No, this isn’t some bizarre reference to H1N1.
Miss Piggy just happened to be the example that came to mind as I prepared this third and final post on John Piper’s book The Legacy of Sovereign Joy: God’s Triumphant Grace in the Lives of Augustine, Luther, and Calvin. (I do admit that coupling Miss Piggy with this book is a bit bizarre. Let’s see how this goes!)
Why Miss Piggy? Well, she is painfully unaware of how self-centered she is: she tries to get what she wants with sweet-talk; she rages when others disagree; she pouts when she doesn’t get her way.
One of the saddest results of the sinful nature is the way it prompts adoration and obsession with self. Call it egocentrism, call it narcissism—whatever you call it, it isn’t pretty. (Not even in Miss Piggy.)
John Calvin (1506–1564) passionately fought against this elevation of self in the life of the Church. His passion for God’s sovereignty built a frame of thought that was dubbed Calvinist and eventually developed into the theological system we know as Calvinism.
Regardless of one’s stance on this doctrine, it cannot be denied that the supremacy of God was Calvin’s one aim (nor can he be faulted for it). It is this part of Calvin that I was pleased to meet in Piper’s book. And it is this part of Calvin that stirs my own heart in affection for God and inspires me to elevate Him above the preservation and advancement of me, myself, and I.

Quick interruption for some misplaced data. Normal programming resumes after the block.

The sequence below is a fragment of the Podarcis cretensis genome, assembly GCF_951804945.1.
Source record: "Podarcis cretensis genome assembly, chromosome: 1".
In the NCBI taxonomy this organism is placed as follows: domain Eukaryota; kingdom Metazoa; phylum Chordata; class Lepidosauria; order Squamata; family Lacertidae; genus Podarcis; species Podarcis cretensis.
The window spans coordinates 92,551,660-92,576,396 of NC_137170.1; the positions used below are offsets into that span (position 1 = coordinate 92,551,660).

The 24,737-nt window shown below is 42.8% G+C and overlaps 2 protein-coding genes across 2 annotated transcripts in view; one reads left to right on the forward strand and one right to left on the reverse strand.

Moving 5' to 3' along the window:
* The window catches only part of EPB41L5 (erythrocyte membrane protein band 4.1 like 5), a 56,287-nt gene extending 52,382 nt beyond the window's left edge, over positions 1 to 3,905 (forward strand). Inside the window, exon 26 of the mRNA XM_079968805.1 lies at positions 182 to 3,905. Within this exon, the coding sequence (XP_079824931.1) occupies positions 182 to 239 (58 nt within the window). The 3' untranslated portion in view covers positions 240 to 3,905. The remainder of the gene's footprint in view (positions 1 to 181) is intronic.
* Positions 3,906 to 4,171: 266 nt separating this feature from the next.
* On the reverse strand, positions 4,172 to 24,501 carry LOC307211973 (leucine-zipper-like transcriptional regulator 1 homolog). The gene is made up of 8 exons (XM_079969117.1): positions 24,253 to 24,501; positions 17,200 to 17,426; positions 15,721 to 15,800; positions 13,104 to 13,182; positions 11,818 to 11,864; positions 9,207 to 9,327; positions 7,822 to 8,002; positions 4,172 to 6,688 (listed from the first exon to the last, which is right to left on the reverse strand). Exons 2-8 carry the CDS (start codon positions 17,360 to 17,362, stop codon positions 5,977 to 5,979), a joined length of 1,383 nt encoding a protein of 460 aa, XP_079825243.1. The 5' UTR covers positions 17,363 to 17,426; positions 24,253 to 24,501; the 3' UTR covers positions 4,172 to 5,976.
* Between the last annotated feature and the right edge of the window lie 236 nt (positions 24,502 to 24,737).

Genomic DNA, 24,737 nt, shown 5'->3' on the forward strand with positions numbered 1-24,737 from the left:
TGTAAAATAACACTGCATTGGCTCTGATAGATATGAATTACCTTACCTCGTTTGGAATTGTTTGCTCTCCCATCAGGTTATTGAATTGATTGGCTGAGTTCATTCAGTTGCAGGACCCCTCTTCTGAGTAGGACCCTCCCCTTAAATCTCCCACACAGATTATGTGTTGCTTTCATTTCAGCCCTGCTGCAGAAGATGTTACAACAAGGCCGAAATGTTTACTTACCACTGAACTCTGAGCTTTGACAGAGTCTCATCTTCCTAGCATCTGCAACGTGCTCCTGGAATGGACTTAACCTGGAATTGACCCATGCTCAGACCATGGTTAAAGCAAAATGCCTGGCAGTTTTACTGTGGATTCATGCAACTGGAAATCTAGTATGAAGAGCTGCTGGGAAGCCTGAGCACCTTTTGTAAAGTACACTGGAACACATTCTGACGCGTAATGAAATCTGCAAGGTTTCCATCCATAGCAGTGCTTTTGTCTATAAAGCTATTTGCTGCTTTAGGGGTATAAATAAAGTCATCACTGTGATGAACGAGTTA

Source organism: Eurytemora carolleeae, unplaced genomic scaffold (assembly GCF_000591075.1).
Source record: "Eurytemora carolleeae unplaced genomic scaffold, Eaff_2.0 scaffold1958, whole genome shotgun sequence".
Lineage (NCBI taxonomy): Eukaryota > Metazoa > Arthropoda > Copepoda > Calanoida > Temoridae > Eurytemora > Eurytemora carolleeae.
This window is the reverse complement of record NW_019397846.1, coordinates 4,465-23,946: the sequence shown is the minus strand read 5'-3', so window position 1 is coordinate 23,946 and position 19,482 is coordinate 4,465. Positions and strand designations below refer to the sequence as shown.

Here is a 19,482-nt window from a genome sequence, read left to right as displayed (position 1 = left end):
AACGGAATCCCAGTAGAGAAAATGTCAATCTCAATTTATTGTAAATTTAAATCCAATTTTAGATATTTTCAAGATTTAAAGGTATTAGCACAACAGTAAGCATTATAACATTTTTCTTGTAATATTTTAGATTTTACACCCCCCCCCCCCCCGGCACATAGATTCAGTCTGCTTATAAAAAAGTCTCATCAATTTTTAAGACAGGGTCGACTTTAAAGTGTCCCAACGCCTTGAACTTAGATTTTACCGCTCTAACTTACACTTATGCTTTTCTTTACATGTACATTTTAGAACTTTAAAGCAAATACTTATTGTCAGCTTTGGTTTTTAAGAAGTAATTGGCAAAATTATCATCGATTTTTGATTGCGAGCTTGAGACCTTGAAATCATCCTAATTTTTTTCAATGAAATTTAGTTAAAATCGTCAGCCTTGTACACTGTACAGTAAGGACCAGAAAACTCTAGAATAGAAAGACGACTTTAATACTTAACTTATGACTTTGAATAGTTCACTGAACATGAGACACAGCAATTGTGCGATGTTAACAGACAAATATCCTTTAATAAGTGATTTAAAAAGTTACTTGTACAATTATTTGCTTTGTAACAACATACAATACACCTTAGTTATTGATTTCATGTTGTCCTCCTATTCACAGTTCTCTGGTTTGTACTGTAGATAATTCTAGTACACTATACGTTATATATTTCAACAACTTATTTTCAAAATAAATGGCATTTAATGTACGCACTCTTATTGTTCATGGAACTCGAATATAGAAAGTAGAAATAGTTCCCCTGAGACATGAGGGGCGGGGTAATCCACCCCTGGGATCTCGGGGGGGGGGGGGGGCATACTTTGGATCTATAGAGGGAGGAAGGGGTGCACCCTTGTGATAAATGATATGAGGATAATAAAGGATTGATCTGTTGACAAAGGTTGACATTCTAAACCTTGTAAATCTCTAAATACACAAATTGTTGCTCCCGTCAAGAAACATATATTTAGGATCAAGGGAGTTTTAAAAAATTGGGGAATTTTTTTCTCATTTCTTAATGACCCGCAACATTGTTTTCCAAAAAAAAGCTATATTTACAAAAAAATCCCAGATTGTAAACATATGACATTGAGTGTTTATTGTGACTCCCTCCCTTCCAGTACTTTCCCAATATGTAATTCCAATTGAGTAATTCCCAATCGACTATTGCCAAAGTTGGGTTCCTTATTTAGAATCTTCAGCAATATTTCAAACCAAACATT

But the grip of self can be rather tricky. We have the propensity to make all of life about self—even when it comes to salvation and redemption by faith alone in Christ alone. How is it possible to twist God’s grace this way? Well, Lesslie Newbigin explains it like this:
Someone could use all the language of evangelical Christianity, and yet the center was fundamentally the self, my need for salvation. And God is auxiliary to that . . . I also saw the quite a lot of evangelical Christianity can easily slip, can become centered in me and my need of salvation, and not in the glory of God. (p. 118)
Ouch! The truth can be so painful.
Calvin saw this preservation of self growing like a weed the Body of the Church too, even among the church leaders. This stinging rebuke went to Cardinal Sadolet: “[Your] zeal for heavenly life [is] a zeal which keeps a man entirely devoted to himself, and does not, even by one expression, arouse him to sanctify the name of God” (p. 119). To which Piper comments: “In other words, even precious truth about eternal life can be so skewed as to displace God as the center and goal.”
Perhaps my relationship with the Almighty Creator God could be tested on that basis:
Am I becoming more devoted to Him over the course of my days and less devoted to myself?
If my faith allows me to continue to live in devotion and elevation of self, what a pitiful and pointless “faith” that would be.
This is the third post in a series on John Piper’s The Legacy of Sovereign Joy: God’s Triumphant Grace in the Lives of Augustine, Luther, and Calvin—the first post was about Augustine and the second on Luther.